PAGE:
I am from the age of dreadful magazine rankings acting as major guides to travel destinations. It was only pure luck that I found classic travel books, mainly due to Classics of Golf reprints (and one or two others) just starting exactly when I became interested GB&I golf. From references etc it was easy to dig up the travel books. It seems these 20 something kids may be more adventurous then many guys my age. So perhaps we shall see more courses then ever heralded in social media. But I gotta say, the likes of Kilspindie, Crail and others in Fife/East Lothian were not hidden.
Ok but there are still underplayed courses.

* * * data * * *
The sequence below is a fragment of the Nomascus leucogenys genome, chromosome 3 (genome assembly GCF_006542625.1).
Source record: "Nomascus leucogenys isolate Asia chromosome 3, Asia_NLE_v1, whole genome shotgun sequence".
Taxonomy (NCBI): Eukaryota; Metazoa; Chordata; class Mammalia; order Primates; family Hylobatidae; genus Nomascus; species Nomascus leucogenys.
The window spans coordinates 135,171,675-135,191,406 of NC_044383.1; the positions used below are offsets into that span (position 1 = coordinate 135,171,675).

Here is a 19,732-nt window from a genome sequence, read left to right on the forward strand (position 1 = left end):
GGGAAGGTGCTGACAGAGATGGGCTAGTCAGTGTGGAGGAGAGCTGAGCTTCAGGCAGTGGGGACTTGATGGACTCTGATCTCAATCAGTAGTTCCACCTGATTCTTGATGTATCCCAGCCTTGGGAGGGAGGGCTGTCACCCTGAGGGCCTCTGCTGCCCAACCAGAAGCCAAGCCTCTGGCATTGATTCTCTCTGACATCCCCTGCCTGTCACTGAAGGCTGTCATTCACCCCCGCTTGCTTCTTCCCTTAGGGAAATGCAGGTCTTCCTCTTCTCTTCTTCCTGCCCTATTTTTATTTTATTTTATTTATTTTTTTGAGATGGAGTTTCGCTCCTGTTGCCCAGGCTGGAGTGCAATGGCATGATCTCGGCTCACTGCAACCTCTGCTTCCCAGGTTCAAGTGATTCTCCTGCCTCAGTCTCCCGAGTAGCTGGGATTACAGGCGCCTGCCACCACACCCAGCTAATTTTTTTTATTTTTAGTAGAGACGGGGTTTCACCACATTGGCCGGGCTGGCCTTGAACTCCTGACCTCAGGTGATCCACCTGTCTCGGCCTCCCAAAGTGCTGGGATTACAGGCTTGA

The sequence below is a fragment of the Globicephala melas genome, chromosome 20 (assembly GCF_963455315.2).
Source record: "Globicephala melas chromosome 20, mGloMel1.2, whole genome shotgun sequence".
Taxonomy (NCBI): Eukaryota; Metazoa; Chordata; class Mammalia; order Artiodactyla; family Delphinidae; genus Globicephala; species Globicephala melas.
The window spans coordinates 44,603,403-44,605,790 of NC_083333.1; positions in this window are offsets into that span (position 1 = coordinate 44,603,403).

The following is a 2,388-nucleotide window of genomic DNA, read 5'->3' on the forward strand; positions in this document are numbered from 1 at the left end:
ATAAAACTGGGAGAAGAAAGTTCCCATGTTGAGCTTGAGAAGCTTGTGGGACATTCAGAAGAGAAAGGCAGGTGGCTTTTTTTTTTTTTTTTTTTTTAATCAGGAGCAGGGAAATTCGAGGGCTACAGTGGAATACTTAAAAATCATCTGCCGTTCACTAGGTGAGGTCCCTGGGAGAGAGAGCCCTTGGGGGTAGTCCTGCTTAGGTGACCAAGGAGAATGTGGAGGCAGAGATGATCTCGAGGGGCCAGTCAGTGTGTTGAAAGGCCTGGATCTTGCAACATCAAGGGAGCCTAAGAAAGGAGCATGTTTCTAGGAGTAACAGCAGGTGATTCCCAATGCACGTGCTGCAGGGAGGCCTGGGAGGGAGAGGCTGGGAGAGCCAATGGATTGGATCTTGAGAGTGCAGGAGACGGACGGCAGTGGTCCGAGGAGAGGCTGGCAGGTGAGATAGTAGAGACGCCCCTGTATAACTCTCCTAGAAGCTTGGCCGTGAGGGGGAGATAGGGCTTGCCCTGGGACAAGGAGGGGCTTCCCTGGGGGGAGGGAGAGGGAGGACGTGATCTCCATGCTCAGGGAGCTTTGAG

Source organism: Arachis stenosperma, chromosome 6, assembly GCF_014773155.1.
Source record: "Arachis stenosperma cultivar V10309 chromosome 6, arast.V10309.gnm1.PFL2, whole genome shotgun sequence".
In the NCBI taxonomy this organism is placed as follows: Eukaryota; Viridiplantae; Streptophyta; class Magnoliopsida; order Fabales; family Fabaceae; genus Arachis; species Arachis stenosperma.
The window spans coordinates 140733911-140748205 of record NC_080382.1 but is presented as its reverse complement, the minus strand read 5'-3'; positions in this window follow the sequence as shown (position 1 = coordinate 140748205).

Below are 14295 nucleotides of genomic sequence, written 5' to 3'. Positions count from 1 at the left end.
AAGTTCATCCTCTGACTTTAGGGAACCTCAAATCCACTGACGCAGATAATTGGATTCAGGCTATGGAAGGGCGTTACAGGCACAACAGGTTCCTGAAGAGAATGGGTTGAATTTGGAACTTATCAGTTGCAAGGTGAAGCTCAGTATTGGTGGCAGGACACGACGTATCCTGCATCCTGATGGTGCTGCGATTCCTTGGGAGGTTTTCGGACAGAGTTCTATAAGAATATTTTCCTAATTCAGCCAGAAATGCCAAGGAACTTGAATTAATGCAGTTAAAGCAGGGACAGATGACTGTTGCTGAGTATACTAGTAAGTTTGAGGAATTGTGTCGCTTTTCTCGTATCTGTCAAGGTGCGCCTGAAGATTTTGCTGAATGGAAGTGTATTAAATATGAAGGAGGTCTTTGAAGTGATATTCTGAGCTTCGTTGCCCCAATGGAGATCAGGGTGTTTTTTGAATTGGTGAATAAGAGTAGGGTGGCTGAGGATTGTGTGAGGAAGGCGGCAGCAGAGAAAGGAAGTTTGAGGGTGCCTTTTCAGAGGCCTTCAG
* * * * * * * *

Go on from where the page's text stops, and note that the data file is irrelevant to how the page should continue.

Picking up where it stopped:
My point, perhaps badly made, was in support of yours i.e. there has been a lot written about the golf courses in the UK and Ireland over many many years and most if not all courses will have been covered at least once. Anyone looking to do a trip to the UK and Ireland would be well advised to have a flick through one of the older books for ideas as to where to go that may not, currently, be on the well beaten tourist track.
I don’t think Elie necessarily needs the visitor plays…
I was there in 2017. The weather was awful, it was raining hard, and was quite cold, maybe 7-8 degrees Celsius, and the course was pretty much empty. Having made no reservations in advance, I walk in, and ask to play. Guy says “No, the times are blocked for members”. So I modestly try to argue the fact that you could literally fire a battery of cannons on the course, and not hit anyone, but to no avail, I wasn’t getting on.